The state trooper who got beaten up following a traffic stop in Pennington County testified that he couldn’t remember the assault. Just several minutes beforehand Wednesday, jurors heard the defendant admit to the attack on video.
Trooper Zachary Bader, 36, said he couldn’t recall what happened after he pulled out handcuffs to arrest Donald Willingham that morning of Oct. 24, 2015. Bader said he regained consciousness with his body lying face-down on the ground, grass tickling his face.
He asked perplexed emergency responders if everyone was all right, Bader said. He thought a car had veered off the interstate, hitting him and Willingham’s group.
In the ambulance, on his way to the hospital, he knew that he was bleeding badly.
“I could see it … I could taste it,” Bader said Wednesday afternoon in front of a packed Pennington County courtroom. “Seems like no matter what I did, I couldn’t take a full breath.”
Bader, who is married and has three daughters, said doctors hooked him to a ventilator through a tube inserted in his neck. He learned that practically every bone on the left side of his face had been broken but didn’t care to do a full assessment of his injuries.
But Bader did remember what came after that consequential traffic stop on Interstate 90 near Box Elder: He smelled marijuana inside the Chevrolet Suburban that carried Willingham and three others, he wrote up a speeding warning for the driver and asked the passengers to get out so he could search the vehicle.
In the back cargo area, Bader said he found “heat-sealed packages of marijuana” and intended to place the SUV’s occupants under arrest. He was going to handcuff Willingham first, Bader said, because the man appeared to present the biggest physical threat.
Bader, dressed in the South Dakota Highway Patrol’s brown uniform, smiled a lot and tried to maintain a light-hearted tone during his 50-minute testimony. But at certain moments, his voice cracked with emotion or he would stop to control his tears. Off to the trooper’s right, seated beside his two lawyers and wearing a light gray suit, was Willingham.
The 35-year-old Renton, Wash., man is being tried for attempted first-degree murder and aggravated assault on a law enforcement officer. He is charged also with possession of marijuana with intent to distribute, possession of marijuana and commission of a felony with a firearm.
Where the trooper’s memory of their encounter fails, Willingham fills in the gap in a video-recorded police interview, which was shown to jurors before Bader took the stand.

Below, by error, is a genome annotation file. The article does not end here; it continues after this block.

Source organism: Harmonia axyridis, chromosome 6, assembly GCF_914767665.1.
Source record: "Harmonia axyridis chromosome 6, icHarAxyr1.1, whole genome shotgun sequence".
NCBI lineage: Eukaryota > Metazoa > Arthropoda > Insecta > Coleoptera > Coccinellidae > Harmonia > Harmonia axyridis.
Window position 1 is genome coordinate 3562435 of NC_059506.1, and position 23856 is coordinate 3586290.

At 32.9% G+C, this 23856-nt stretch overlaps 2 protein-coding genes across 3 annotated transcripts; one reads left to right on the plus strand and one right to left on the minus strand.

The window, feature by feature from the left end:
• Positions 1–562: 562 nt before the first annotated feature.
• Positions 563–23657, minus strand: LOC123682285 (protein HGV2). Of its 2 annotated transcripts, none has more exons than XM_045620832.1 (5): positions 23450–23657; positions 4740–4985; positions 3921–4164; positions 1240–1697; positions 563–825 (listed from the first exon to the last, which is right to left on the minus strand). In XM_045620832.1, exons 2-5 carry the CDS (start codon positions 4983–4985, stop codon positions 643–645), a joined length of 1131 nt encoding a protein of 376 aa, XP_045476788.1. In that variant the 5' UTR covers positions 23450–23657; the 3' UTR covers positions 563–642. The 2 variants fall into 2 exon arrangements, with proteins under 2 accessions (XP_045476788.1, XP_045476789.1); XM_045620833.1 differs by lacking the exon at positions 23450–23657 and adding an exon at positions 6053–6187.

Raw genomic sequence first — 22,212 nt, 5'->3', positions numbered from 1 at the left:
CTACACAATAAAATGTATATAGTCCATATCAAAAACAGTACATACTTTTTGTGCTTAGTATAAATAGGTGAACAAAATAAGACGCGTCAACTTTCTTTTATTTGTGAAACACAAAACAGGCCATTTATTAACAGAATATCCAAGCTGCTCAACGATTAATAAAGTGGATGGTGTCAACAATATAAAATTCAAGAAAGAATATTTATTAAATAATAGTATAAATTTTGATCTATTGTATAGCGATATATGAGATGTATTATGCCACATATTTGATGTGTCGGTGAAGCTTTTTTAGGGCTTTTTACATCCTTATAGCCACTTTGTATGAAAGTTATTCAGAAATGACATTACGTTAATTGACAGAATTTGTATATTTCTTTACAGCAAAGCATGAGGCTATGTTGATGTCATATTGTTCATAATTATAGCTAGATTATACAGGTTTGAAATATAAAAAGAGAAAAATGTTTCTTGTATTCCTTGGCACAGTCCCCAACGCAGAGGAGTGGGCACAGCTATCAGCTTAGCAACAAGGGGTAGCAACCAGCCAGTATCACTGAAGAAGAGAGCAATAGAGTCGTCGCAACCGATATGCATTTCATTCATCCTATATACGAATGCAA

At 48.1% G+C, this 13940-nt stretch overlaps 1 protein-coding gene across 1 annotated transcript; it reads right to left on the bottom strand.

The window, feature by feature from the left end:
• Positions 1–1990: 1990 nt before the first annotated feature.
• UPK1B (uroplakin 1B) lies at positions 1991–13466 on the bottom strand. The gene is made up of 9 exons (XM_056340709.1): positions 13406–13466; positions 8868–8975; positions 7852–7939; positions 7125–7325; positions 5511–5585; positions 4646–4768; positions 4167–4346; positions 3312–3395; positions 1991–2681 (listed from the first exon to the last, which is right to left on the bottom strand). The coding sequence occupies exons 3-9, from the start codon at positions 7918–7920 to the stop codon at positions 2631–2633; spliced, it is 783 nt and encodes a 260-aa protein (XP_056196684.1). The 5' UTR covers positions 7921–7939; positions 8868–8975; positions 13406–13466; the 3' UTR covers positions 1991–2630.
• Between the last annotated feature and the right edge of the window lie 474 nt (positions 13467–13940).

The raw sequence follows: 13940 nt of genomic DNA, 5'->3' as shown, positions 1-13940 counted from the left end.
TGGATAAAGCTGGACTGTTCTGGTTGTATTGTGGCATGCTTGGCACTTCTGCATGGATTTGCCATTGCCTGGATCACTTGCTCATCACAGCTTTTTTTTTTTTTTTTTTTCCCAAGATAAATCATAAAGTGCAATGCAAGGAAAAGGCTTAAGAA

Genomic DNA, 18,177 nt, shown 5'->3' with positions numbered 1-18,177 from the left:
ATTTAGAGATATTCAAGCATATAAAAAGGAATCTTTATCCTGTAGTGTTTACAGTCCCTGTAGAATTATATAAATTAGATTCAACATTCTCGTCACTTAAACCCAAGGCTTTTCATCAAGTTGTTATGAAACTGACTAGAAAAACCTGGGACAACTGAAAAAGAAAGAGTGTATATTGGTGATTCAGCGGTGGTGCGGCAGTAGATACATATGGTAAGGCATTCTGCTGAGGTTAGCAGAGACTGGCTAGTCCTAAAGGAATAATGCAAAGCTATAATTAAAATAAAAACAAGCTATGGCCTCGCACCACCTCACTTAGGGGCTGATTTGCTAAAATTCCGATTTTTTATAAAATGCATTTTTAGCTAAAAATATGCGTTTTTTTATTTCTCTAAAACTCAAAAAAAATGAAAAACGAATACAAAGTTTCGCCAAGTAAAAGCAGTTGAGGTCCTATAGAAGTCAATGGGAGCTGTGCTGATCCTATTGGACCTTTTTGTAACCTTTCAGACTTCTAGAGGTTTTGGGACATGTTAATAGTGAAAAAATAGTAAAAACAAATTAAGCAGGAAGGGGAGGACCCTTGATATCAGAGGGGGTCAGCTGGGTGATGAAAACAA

Willingham admitted hitting Bader about six times, explaining he didn’t want to go to jail for possessing large quantities of marijuana or Bader confiscating the cash he was carrying. Investigators later found some 40 pounds of pot and $30,000 in hundred-dollar bills that Willingham said belonged to him.
These seized items, including a small handgun, were among the evidence that prosecutors presented to jurors Wednesday morning. The vacuum-sealed marijuana came in their original containers, which included two transparent storage bins placed inside huge black plastic tubs.
“I needed some money. I took a risk, and I (expletive) myself,” Willingham told two investigators during an October 2015 interview. He admitted dealing marijuana, saying he had a daughter to support. In a police interview a day earlier, Willingham said he hit Bader because he feared getting attacked. He and his companions were arrested in Wall about an hour after they left Bader by the interstate.
Bader, who returned to work last year, said that every day he lives with the effects of the assault. He has some double vision in his left eye, which has required adjusting the way he does firearms training. His bite has gotten misaligned, which Bader said he’d rather fix with braces than surgery.
The left side of his face remains numb, so he is not aware when food dribbles out of his mouth. And shaving has become the most difficult task. “Are you cutting your face or doing what you’re supposed to be doing?” he said.
The defense didn’t ask Bader any questions. The prosecution rested their case after the trooper’s testimony. The trial is expected to close today.
Willingham’s companions, who were also charged with multiple felonies, pleaded guilty last year to possession of marijuana with intent to distribute and being an accessory to a crime. They are due to be sentenced today.
Willingham’s most serious charges — attempted murder and aggravated assault — each carry a penalty of up to 25 years in prison. He is detained at the Pennington County Jail.